Other tie-ups and consolidation likely in Myanmar market
Myanmar’s domestic market has become increasingly competitive with seven carriers, three of which have launched since the beginning of 2011 including AWA, Air KBZ and Golden Myanmar. The domestic market is also served by government-owned Myanma Airways (formerly Burma Airways) and older private carriers Air Bagan, Air Mandalay and Yangon Airways. (MAI also has entered the domestic market with service on the largest route, Yangon-Mandalay, but has traditionally been only an international operator while the country's other airlines have generally only served the domestic market.)
Foreign carriers serving Myanmar will likely look to partner with some of the country’s carriers. Star Alliance carriers serving Yangon could look to partner with AWA, which could eventually join ANA in Star if it succeeds at international expansion. Airlines from other alliances could look to partner with other Myanmar carriers.
Korean Air already began codesharing with MAI in early 2013. MAI currently only codeshares with two carriers, Korean Air and Jetstar. There are currently no other examples of Myanmar carriers codesharing with carriers from outside the country.
Other Myanmar carriers could also look to forge similar equity tie-ups. Generally Asian full-service airline groups are not interested in investing in other carriers. If such investments did occur it would likely be from airline groups in Thailand, Singapore or Malaysia as the economic ties between these countries and Myanmar are strong.
Southeast Asia’s LCCs are more likely than the region’s FSC groups to make a move as all of the LCC groups have a strategy of expanding into new markets by acquiring or establishing new affiliates in partnership with local investors. AirAsia, Jetstar, Lion, Tigerair and VietJet have all looked at Myanmar since the market opened up. At least one of these LCC groups will likely make a move in Myanmar over the next year.
AirAsia already has affiliates in four Southeast Asian countries; Tigerair in three; Lion in two with a third in process; Jetstar in two; and VietJet in just one but has a second in process. Myanmar is the only major Southeast Asian market that currently does not have an affiliate from any of these groups. It is an obvious white spot with huge opportunities as the country’s LCC penetration rate is currently less than 20%.
LCC groups could potentially invest in Golden Myanmar, which for now remains independent but like other privately owned Myanmar carriers is open to foreign investment. With AWA selling a stake to ANA, other Myanmar carriers may be pressed to look harder for potential international partners.
LCC groups could also potentially establish a new carrier in Myanmar with local partners. There are four companies now in the process of establishing new airlines in Myanmar. Some could end up launching as an LCC in partnership with foreign LCC groups.
Consolidation in Myanmar market is likely
Of the four start-ups recently identified by Myanmar authorities as having submitted applications for new scheduled airlines, one, FMI, already operates charters using a fleet of ATR 42s and Beechraft 1900D turboprops.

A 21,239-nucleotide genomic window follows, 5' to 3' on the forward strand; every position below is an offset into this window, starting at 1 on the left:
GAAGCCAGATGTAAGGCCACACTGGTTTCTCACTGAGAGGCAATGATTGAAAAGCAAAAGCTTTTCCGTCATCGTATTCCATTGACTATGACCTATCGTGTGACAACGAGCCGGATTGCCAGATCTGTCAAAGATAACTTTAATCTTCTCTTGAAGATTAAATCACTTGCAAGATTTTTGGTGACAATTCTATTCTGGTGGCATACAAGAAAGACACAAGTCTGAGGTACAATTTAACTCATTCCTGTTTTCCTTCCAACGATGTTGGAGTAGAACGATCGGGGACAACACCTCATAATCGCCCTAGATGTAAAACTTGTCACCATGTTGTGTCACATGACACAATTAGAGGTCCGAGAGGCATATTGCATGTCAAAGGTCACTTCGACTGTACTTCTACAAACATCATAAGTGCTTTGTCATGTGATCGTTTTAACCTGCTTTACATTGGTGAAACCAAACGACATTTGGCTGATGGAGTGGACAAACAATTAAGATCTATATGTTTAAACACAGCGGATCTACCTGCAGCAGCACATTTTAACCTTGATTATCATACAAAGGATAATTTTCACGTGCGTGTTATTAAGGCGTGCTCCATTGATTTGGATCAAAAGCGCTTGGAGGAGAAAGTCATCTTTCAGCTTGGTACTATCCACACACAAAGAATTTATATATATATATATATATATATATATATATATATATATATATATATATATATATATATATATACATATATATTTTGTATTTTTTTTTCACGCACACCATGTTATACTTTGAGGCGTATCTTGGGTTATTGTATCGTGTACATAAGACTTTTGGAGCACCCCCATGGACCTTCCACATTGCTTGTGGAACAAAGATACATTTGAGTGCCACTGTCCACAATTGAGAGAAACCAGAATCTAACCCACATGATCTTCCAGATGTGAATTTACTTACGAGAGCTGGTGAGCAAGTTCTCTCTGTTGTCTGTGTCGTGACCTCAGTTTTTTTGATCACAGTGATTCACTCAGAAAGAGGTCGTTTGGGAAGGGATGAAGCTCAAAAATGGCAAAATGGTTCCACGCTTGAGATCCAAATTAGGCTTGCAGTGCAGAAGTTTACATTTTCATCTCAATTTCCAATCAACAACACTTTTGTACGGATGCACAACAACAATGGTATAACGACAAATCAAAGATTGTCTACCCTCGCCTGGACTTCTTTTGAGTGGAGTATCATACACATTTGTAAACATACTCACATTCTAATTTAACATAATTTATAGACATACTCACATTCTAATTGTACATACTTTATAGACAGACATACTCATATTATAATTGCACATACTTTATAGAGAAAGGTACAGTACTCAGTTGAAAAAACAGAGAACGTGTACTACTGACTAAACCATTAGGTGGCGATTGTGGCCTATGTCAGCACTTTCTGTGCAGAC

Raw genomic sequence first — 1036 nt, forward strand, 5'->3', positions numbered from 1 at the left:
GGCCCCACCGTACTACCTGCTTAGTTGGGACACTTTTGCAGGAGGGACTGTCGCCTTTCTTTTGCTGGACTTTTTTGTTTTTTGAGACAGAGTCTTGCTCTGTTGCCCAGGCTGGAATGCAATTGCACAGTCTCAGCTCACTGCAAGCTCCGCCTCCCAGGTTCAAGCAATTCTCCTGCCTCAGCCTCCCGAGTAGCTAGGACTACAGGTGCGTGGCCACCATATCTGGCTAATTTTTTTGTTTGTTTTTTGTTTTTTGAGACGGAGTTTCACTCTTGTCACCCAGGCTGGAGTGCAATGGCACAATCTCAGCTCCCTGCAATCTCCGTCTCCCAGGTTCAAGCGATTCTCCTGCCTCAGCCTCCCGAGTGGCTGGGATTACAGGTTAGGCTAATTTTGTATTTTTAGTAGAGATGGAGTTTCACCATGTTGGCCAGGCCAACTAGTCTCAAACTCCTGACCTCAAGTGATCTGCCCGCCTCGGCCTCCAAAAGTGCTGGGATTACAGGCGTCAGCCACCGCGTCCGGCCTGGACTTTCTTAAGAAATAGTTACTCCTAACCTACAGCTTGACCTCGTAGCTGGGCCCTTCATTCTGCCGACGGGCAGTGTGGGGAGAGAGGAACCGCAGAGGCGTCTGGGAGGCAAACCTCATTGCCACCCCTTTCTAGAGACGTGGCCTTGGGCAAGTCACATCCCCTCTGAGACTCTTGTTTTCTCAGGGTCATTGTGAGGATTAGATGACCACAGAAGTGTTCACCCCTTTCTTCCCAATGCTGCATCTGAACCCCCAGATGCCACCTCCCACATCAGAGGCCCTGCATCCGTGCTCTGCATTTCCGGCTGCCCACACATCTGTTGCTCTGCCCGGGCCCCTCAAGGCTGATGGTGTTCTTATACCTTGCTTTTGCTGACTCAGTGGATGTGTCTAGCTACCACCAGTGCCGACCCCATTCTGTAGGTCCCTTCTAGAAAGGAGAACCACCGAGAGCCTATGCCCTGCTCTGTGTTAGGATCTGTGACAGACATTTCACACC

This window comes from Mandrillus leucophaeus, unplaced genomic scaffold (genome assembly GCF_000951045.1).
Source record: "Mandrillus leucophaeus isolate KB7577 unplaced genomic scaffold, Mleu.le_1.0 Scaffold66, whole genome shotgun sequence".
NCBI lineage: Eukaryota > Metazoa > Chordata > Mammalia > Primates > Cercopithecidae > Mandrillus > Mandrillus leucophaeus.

Another proposed start-up, Apex Airlines, has already launched a website and listed initial domestic and international destinations. But Apex, which plans to follow a hybrid carrier model and be based at the capital Nay Pyi Taw, has not yet started sales. The other two new potential start-ups, Yadanabon and Saga, have not yet launched websites.
It is unlikely all four proposed start-ups will launch. With eight carriers already in the market, consolidation is likely even as the market grows rapidly. The AWA-ANA deal could speed up a potential consolidation process assuming AWA emerges as a stronger competitor, prompting other airlines to consider local mergers and acquisitions while also looking to secure foreign investors.
For ANA, the investment undoubtedly ranks high in risk terms. The country is still politically unstable, infrastructure is limited and there is already considerable competition. But the amount involved is only pocket change for ANA as the group has one of the largest cash positions in the global airline industry. This is just the first and smallest step in a new strategy for ANA to diversify into new growth areas with a focus on airline-related businesses in Asia. Other bigger investments will likely follow. This could just be a test for ANA to see how investments in other airlines can be pursued.
Despite Myanmar's fairly liberal approach to aviation expansion, there is little government experience in managing the industry and it will be important, not only for ANA and AWA but also for those who follow, to establish a consistent and predictable regulatory environment. Like it or not, ANA will be in the spotlight in this respect. As similar stakes in other Myanmar airlines could potentially be purchased for similarly small prices at this formative stage, airlines from across Asia will be closely monitoring ANA’s groundbreaking strategy for penetrating the market.
This opportunistic move with only a USD25 million investment could however reap substantial dividends if AWA with ANA’s help is able to position itself as the leading international carrier in Myanmar. AWA is now tiny but it is already profitable, according to ANA, with an annual revenue stream of about USD18 million and 350 employees. The upside from what is still a tiny - and already very competitive - market is potentially very large, as Myanmar has quickly emerged as one of the fastest growing markets in Asia.